By Elizabeth Gould
The Big Blur - or when work and life just merge into one never ending treadmill ….and what governments overseas are doing to ban its spread.
When do work hours actually finish? When we physically leave the office or does non- work life occur only when we are not checking our phone and email? Everyone in the workforce today has the delight of constant contact with family and friends combined with the dubious pleasure of constant contact with work as well.
Recent studies (Towers Watson 2014 Global Workforce Study) have identified that Australian workers continue to be more disengaged with their job than the global average. Constant intrusion into life through checking phone and email relates to one key element of engagement which is defined as energy. In the study, employees reported a high level of energy when they perceive their work environment actively supported physical, emotional and interpersonal well-being. Taking the findings of the study, employees with low levels of engagement directly affected by a lack of energy made up 52% of those surveyed.
So could the Big Blur, or, when the work day never ends – be a key reason why Australian workers are so disengaged? While there are guidelines in the Fair Work legislation, they stop a long way short of what is happening overseas. Germany has dealt with the issue very efficiently. It is already illegal for employees to contact staff during holidays and several major companies (Volkswagen, BMW) have implemented their own restrictions on contact out of hours. Daimler have taken it one step further, installing software on its systems which automatically deletes emails sent to staff out of hours.
The trailblazers on the 35 hour working week, the French, have also brought in rules about work email sent out of work hours to make sure the limits of the working week are enforced. The UK has some restrictions – an employee can’t work more than 48 hours a week averaged over 17 weeks. But it’s hardly restrictive and there are significant exemptions - emergency services, senior executives, security and surveillance, domestic servants, fishermen and waterway workers.
In the US, the big blur doesn’t seem to have made it onto the radar or even work life balance itself. An Australian based HR Director in a US parent company was telling me about the attitude of the US senior executive team toward their meagre two week annual leave allowance. Rather than ‘seizing the day’ and making full use of this time, it was considered a badge of honour to be (sigh) far too busy to take any annual leave this year. A London banking executive who moved to New York realized that his courteous desire to avoid contacting colleagues out of hours was out of date and out of step. He worked late in the night but would draft emails to send in the morning when his colleagues were back in the office. He quickly realized that no-one else followed this rule and he was expected to be ‘switched on’ and sending emails no matter what the time.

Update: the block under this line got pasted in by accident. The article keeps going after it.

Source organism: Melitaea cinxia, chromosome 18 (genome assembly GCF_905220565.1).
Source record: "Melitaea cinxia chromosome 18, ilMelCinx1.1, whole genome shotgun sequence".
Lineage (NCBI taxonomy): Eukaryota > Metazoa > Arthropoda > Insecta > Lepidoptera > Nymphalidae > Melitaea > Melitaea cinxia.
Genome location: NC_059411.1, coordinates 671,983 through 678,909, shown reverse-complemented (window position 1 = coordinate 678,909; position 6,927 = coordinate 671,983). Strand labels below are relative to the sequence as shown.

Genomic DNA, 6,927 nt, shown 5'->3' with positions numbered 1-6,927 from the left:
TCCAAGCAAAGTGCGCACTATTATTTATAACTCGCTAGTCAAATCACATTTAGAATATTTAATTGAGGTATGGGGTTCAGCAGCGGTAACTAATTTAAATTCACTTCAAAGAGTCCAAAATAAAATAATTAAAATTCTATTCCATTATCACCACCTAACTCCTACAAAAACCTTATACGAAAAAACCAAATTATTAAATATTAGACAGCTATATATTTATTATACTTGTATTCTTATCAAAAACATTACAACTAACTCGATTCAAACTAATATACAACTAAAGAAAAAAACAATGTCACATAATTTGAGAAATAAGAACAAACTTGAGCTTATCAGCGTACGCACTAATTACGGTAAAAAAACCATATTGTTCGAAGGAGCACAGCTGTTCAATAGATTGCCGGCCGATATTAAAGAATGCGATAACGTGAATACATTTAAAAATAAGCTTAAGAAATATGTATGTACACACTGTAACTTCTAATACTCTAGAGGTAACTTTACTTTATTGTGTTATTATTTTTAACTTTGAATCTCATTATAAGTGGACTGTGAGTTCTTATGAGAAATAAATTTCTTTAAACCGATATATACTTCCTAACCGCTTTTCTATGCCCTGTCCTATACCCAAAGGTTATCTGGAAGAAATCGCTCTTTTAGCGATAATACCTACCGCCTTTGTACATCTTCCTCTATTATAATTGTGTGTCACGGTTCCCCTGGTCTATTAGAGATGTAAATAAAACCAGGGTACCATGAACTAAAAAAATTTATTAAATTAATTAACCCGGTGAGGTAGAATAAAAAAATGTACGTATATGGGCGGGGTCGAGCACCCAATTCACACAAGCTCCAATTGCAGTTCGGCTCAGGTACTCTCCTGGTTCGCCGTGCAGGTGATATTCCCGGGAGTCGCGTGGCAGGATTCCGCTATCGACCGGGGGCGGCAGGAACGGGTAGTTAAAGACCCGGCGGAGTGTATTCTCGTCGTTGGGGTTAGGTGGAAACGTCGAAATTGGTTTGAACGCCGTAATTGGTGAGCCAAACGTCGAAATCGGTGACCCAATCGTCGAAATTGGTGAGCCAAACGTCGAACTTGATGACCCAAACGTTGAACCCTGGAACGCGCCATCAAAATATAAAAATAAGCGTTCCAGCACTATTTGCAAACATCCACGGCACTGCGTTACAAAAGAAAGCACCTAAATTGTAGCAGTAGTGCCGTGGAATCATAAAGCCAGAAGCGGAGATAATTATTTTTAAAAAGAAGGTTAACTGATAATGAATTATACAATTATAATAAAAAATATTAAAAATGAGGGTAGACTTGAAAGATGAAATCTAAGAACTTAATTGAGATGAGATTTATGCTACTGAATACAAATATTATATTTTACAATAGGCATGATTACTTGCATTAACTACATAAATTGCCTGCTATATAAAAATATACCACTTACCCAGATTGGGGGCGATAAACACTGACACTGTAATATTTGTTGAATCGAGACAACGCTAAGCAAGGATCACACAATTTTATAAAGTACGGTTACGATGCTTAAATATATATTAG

So what hope do we have here in Australia? In the banking world we are victim to being far, far away and key markets wake up as we are preparing for bed. A good friend in Melbourne who works in financial services has a boss in London who expects a response to everything in a few hours. His wife told me “it used to be we took the three kids on holiday to spend time with them but now we have to take the Blackberry as well.”
Even having an office in Perth if you’re in Melbourne or Sydney based means a stretch in hours. And it’s so tempting to stay at work a bit longer, just to check, just in case an important email has come through.
The irony is that until Australian employers realise they can’t expect employees to be constantly switched on, their staff are going to keep (emotionally) switching off.